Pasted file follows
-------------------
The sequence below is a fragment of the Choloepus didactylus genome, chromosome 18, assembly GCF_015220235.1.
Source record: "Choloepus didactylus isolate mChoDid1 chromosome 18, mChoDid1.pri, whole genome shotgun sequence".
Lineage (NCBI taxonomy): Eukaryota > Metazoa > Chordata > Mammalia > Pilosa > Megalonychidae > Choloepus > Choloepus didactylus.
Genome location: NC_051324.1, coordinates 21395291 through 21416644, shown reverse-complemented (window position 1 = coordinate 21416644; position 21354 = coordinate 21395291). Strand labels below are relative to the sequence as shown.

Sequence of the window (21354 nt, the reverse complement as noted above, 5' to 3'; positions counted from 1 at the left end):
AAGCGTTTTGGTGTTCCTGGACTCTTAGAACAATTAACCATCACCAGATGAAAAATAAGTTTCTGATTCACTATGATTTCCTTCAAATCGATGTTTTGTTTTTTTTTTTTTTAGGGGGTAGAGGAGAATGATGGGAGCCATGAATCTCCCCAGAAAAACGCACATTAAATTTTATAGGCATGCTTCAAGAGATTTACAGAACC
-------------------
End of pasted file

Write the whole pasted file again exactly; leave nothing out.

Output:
The sequence below is a fragment of the Choloepus didactylus genome, chromosome 18, assembly GCF_015220235.1.
Source record: "Choloepus didactylus isolate mChoDid1 chromosome 18, mChoDid1.pri, whole genome shotgun sequence".
Lineage (NCBI taxonomy): Eukaryota > Metazoa > Chordata > Mammalia > Pilosa > Megalonychidae > Choloepus > Choloepus didactylus.
Genome location: NC_051324.1, coordinates 21395291 through 21416644, shown reverse-complemented (window position 1 = coordinate 21416644; position 21354 = coordinate 21395291). Strand labels below are relative to the sequence as shown.

Sequence of the window (21354 nt, the reverse complement as noted above, 5' to 3'; positions counted from 1 at the left end):
AAGCGTTTTGGTGTTCCTGGACTCTTAGAACAATTAACCATCACCAGATGAAAAATAAGTTTCTGATTCACTATGATTTCCTTCAAATCGATGTTTTGTTTTTTTTTTTTTTAGGGGGTAGAGGAGAATGATGGGAGCCATGAATCTCCCCAGAAAAACGCACATTAAATTTTATAGGCATGCTTCAAGAGATTTACAGAACC